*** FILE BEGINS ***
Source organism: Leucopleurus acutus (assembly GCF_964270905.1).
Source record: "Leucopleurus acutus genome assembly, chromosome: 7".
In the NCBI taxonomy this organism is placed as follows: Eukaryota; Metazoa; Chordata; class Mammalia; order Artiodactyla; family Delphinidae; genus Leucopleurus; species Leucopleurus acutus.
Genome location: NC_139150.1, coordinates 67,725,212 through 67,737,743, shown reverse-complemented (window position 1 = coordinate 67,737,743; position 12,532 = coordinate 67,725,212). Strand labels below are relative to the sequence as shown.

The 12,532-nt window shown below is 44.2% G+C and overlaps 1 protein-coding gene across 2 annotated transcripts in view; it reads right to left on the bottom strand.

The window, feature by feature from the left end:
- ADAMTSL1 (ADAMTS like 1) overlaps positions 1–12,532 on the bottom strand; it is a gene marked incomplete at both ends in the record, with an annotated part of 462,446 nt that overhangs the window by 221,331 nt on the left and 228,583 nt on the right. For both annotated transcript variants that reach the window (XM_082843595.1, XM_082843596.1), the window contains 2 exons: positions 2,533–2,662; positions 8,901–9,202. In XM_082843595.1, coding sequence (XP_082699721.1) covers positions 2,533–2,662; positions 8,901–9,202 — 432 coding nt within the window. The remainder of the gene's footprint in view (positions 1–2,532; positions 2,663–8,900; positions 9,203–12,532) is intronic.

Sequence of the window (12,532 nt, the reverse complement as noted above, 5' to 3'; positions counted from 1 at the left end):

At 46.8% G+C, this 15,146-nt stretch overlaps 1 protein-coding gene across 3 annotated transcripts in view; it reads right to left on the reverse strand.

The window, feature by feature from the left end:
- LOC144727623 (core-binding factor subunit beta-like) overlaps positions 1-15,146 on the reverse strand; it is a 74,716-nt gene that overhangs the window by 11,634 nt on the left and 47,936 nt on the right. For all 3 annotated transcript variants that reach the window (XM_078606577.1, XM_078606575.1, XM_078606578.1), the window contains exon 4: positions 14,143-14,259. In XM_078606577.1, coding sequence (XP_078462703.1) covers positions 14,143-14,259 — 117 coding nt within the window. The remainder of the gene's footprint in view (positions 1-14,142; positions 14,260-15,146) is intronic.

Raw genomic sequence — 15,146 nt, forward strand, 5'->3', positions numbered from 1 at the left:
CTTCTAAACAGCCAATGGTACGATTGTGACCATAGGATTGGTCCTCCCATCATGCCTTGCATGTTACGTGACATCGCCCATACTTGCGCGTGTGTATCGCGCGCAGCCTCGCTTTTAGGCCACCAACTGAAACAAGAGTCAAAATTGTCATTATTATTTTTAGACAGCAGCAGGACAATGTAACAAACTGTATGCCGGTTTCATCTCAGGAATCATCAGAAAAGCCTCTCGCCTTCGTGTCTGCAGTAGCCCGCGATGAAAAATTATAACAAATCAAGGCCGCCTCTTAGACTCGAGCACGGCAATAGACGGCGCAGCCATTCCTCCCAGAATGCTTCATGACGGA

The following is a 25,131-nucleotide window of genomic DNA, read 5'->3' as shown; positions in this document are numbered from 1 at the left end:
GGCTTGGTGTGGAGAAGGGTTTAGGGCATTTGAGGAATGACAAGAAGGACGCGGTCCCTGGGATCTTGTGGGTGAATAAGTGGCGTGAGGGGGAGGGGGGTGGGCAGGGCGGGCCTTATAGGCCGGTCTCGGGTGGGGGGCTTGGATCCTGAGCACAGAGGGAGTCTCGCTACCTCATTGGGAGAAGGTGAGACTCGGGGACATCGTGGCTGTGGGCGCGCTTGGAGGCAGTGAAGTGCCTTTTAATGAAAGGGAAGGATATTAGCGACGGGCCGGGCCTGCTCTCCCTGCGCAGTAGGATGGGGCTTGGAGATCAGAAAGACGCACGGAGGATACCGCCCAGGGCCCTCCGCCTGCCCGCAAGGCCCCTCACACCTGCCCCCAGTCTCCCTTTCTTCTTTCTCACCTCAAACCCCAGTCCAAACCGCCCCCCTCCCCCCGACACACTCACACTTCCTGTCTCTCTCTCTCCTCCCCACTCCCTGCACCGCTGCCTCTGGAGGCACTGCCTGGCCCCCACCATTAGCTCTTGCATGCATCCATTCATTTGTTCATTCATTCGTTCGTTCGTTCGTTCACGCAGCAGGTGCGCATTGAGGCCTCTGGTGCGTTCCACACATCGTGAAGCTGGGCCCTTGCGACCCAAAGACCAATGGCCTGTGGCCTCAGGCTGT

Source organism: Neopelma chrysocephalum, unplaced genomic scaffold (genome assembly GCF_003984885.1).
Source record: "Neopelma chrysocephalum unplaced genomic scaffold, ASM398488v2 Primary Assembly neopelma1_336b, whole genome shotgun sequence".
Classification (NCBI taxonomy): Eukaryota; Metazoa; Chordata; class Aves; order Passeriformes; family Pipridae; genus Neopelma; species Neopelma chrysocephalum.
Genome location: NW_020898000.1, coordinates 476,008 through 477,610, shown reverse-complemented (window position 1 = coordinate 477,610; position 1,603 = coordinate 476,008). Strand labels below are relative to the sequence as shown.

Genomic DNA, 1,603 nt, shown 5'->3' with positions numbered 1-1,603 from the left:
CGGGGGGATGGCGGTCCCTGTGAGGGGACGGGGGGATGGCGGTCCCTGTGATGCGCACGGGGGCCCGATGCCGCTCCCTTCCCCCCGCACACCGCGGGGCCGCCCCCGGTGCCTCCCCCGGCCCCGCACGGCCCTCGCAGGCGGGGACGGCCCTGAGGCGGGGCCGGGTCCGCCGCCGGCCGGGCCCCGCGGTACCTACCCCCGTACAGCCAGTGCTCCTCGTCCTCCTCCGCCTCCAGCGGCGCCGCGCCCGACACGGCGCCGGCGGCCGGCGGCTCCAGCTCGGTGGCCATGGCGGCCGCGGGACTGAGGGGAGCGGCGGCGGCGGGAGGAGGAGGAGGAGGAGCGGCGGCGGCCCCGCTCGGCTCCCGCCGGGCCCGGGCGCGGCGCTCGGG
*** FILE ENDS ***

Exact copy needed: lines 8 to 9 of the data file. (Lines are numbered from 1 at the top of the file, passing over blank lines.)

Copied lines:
Sequence of the window (12,532 nt, the reverse complement as noted above, 5' to 3'; positions counted from 1 at the left end):

At 46.8% G+C, this 15,146-nt stretch overlaps 1 protein-coding gene across 3 annotated transcripts in view; it reads right to left on the reverse strand.